Galveston, Texas

Your correspondent is attending the annual Congress of the Naval Order of the United States in this historic city. This year’s Congress theme is World War II in the Gulf of Mexico.

I didn’t know that Galveston is located on one of the coastal islands off the Texas mainland. It was and is a busy maritime port, founded by act of Mexican Congress in 1825. Our conference site is the 100 year old Hotel Galvez, named after the city’s namesake, the Spaniard Bernardo de Gálvez y Madrid, who served in several Spanish imperial roles in the area in the early and mid nineteenth century. Galveston was an important commercial port in the 19th century, and really came into its own as the Texas oil industry grew in the early 20th century.

Because of the large sea-based oil commerce along the coast of the Gulf of Mexico, German naval authorities early in World War II targeted the region intensively with submarine activity. In the four months before the convoy system was reinstituted (from lessons learned in World War I) in the Gulf, innumerable ships carrying oil or refined oil products were sunk, with a loss of about 2000 lives. The number of ships sunk dropped precipitously thereafter, and German efforts in the Gulf were gradually abandoned.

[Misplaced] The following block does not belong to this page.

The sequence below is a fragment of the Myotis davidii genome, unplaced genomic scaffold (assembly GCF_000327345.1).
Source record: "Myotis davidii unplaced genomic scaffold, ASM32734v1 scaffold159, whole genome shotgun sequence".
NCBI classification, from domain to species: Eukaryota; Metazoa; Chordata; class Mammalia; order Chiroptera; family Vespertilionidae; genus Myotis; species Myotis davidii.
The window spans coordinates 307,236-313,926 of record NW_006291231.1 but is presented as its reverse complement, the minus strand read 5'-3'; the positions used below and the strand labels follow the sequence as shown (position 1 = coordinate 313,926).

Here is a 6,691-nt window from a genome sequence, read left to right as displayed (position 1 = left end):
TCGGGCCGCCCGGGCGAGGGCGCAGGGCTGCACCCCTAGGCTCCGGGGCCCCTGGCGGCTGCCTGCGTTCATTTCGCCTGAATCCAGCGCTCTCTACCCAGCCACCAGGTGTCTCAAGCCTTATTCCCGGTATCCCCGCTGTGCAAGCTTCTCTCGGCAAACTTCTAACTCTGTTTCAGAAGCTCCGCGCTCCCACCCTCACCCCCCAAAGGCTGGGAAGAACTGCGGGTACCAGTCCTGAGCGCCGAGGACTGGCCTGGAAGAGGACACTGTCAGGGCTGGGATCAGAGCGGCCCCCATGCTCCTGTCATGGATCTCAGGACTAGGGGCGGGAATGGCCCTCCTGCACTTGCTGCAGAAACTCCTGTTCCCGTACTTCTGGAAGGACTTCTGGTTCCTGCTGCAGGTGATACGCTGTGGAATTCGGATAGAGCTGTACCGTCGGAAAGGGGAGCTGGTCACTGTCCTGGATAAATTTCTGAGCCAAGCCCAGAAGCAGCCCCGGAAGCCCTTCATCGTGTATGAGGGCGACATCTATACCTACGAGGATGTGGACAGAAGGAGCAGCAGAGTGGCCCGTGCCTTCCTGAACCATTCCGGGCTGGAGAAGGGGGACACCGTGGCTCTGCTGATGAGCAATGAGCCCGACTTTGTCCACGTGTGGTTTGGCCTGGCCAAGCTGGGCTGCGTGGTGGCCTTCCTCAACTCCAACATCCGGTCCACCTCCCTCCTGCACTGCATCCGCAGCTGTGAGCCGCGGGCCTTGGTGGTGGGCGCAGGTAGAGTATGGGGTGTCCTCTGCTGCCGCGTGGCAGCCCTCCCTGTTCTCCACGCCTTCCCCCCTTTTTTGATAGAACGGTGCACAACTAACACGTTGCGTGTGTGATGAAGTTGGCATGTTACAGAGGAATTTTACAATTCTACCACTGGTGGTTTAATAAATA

The Naval Order of the United States was founded on 4 July 1890, with a mission of promoting research, study and promulgation of naval and maritime history. The organization has Commanderies throughout the United States. Your correspondent is proud to report that he was elected to serve the organization as Surgeon General for the next two years. In this role, he has the opportunity to write something about naval medical history for the Order’s quarterly publication. If any of our readers are interested in joining the Order (which is by invitation), please let me know by leaving a comment.

© 2011 Thomas L Snyder

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